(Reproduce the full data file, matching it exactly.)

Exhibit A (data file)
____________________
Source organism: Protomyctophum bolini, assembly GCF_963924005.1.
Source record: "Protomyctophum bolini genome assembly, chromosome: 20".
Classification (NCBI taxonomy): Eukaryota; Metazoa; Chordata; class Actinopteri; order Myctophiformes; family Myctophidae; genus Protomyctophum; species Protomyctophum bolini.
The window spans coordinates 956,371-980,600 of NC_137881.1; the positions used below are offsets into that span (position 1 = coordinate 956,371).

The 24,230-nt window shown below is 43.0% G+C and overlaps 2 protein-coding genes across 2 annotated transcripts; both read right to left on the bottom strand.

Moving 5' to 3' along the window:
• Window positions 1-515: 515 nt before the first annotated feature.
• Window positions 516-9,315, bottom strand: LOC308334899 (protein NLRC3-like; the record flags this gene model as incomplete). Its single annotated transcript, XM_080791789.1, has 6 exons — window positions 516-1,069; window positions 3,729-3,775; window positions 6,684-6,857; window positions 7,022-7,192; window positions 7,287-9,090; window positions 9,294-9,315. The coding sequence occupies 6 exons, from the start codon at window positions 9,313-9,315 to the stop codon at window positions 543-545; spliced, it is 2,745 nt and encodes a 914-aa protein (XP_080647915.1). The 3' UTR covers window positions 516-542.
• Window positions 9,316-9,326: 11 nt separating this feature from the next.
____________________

Source organism: Protomyctophum bolini, assembly GCF_963924005.1.
Source record: "Protomyctophum bolini genome assembly, chromosome: 20".
Classification (NCBI taxonomy): Eukaryota; Metazoa; Chordata; class Actinopteri; order Myctophiformes; family Myctophidae; genus Protomyctophum; species Protomyctophum bolini.
The window spans coordinates 956,371-980,600 of NC_137881.1; the positions used below are offsets into that span (position 1 = coordinate 956,371).

The 24,230-nt window shown below is 43.0% G+C and overlaps 2 protein-coding genes across 2 annotated transcripts; both read right to left on the bottom strand.

Moving 5' to 3' along the window:
• Window positions 1-515: 515 nt before the first annotated feature.
• Window positions 516-9,315, bottom strand: LOC308334899 (protein NLRC3-like; the record flags this gene model as incomplete). Its single annotated transcript, XM_080791789.1, has 6 exons — window positions 516-1,069; window positions 3,729-3,775; window positions 6,684-6,857; window positions 7,022-7,192; window positions 7,287-9,090; window positions 9,294-9,315. The coding sequence occupies 6 exons, from the start codon at window positions 9,313-9,315 to the stop codon at window positions 543-545; spliced, it is 2,745 nt and encodes a 914-aa protein (XP_080647915.1). The 3' UTR covers window positions 516-542.
• Window positions 9,316-9,326: 11 nt separating this feature from the next.